It was in 1970! What a year that was! So much turmoil was taking place in the society, that even the famous level-headed Dr. Eric Williams saw the shaking of the foundations as a cause for his introducing ‘a State of Emergency’. The Nation was very much in its infancy, as our Independence had only been achieved in 1962. The government was strapped for funds and demands were as furious and persistent as the proverbial ‘locusts’.
It was in such a milieu that the late Dr. Wahid Ali, then President of the Senate, and himself a devout Muslim, felt that the faith based communities together, had a unique part to play in pointing the way forward. He himself was a member of ASJA. Those invited were the Roman Catholic Archbishop, the Mayor of Port of Spain, Pandit Lakshmidatta. Shivaprasad, a Hindu, the Bishop of Trinidad & Tobago, the Presbyterian Church (who declined an official representative).
Dr. Ali, Archbishop Anthony Pantin, Pandit Shivaprasad and myself began work on the Constitution of what has been The Inter-Religious Organization of Trinidad & Tobago. We agreed that all decisions had to be made by unanimous vote, and that we would avoid (like the plague) any form of political interference. We also agreed that the basis for membership of all religious bodies would be ‘Belief in the Fatherhood of God and the Universal Brotherhood of Man’. Applications for membership would have to be by unanimous vote.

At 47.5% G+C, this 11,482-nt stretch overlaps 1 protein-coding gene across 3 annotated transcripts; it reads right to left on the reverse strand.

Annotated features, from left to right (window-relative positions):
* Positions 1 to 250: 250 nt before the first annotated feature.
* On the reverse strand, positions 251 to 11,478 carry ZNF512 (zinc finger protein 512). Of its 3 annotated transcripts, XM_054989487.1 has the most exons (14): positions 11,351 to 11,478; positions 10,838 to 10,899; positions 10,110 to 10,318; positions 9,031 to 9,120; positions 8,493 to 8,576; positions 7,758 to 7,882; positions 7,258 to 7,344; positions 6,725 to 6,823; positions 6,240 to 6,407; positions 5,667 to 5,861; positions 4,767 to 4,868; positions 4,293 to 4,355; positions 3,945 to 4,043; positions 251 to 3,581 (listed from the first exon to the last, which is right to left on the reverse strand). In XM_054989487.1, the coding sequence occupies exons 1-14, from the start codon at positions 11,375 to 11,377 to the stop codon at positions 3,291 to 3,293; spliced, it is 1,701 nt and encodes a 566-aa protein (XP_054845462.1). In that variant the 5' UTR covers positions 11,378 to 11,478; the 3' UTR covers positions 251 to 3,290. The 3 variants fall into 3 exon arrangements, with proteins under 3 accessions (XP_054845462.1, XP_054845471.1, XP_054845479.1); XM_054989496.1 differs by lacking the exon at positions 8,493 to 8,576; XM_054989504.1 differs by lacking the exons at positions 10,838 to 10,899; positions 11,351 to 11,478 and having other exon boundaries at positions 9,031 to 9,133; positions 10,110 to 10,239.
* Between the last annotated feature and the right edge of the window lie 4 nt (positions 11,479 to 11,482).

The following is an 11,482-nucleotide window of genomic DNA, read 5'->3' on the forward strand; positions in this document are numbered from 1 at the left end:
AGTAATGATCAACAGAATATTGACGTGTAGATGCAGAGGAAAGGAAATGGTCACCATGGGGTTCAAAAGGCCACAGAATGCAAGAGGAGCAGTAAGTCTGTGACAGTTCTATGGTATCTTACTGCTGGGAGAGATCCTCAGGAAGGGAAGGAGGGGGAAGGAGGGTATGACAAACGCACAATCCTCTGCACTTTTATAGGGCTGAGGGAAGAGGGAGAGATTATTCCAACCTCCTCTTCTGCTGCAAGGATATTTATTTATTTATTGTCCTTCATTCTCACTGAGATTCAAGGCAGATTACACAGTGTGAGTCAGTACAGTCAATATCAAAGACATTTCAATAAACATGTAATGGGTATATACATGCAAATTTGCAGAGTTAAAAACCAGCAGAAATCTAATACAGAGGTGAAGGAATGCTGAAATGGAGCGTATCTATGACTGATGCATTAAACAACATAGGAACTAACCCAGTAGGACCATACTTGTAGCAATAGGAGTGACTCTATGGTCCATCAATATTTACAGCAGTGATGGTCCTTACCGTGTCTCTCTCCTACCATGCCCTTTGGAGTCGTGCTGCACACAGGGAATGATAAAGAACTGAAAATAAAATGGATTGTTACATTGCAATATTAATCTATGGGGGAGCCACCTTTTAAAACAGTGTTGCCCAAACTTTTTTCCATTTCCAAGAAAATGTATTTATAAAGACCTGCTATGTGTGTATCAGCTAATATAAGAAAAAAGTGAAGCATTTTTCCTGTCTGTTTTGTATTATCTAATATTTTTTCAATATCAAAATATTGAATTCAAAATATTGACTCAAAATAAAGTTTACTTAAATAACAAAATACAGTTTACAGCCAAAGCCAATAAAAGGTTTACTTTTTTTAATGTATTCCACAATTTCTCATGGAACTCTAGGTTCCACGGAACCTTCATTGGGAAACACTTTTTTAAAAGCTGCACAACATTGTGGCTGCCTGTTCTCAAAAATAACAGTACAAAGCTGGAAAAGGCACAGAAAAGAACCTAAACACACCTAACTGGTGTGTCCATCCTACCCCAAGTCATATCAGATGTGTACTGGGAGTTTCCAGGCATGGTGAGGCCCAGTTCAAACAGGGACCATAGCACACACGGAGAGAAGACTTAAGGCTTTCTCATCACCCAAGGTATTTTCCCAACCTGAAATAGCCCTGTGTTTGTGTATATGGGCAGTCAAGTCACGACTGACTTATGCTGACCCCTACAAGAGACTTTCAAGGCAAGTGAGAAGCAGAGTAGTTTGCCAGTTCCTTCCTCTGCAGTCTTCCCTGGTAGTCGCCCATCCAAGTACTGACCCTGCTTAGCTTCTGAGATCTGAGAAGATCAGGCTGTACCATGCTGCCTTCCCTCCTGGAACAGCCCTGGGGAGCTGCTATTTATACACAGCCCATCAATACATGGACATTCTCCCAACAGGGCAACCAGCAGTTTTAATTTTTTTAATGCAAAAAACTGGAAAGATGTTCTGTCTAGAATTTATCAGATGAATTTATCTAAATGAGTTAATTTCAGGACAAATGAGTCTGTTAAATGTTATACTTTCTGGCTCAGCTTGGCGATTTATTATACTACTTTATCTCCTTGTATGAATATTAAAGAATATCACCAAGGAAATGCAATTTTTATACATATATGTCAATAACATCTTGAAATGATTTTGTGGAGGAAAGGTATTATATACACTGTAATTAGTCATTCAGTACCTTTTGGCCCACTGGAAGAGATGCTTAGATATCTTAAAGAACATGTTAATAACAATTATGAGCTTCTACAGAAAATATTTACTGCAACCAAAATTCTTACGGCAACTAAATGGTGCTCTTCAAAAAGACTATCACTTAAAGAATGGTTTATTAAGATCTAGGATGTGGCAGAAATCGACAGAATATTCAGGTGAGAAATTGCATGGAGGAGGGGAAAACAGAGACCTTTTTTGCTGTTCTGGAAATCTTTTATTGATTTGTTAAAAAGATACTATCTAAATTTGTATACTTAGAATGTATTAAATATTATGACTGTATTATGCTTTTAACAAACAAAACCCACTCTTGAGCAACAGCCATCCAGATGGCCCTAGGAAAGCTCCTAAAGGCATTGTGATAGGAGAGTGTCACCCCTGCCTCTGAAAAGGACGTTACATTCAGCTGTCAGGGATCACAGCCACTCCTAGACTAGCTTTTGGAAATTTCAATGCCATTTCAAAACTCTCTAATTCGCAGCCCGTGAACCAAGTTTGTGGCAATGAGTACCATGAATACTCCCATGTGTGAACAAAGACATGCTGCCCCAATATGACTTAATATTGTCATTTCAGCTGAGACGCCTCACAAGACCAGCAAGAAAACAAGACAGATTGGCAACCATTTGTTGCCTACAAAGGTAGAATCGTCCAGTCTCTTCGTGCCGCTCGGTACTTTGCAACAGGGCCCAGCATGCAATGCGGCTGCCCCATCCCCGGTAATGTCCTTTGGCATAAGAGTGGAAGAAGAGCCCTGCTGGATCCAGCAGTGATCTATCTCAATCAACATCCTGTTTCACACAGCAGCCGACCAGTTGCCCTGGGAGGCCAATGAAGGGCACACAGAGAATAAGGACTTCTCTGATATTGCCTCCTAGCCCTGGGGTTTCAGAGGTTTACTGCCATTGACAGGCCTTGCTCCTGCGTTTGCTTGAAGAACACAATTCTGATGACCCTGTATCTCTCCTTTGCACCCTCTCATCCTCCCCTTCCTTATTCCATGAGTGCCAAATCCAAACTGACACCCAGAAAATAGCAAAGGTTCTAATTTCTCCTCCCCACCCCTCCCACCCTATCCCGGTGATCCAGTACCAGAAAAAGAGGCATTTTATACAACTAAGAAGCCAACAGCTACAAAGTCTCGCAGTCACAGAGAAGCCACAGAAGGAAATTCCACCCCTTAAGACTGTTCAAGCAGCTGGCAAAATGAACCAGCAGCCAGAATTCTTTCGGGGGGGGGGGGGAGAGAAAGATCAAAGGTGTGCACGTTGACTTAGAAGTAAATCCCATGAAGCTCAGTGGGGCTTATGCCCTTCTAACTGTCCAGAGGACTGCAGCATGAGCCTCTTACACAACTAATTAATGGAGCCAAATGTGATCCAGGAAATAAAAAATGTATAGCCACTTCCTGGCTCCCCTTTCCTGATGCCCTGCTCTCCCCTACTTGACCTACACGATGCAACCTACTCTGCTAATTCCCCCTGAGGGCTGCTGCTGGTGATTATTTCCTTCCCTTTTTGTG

Our task was not to be the glue that held the society together, nor simply to re-act to situations, but to speak to the Nation on matters of social, moral and religious concern. Such a voice would take the form of marches, press conferences as well as the issue of statements. When funds were required, we raised them ourselves in the usual ways, as we were conscious of the truth ‘that he who paid the piper called the tune’.
As the years progressed the number of representatives increased, so that there were several Hindu and Muslim bodies in addition to Christian denominations.
Dr. Wahid Ali’s book does provide an important account of the IRO’s witness in Trinidad & Tobago in its formative years, and is worth reading.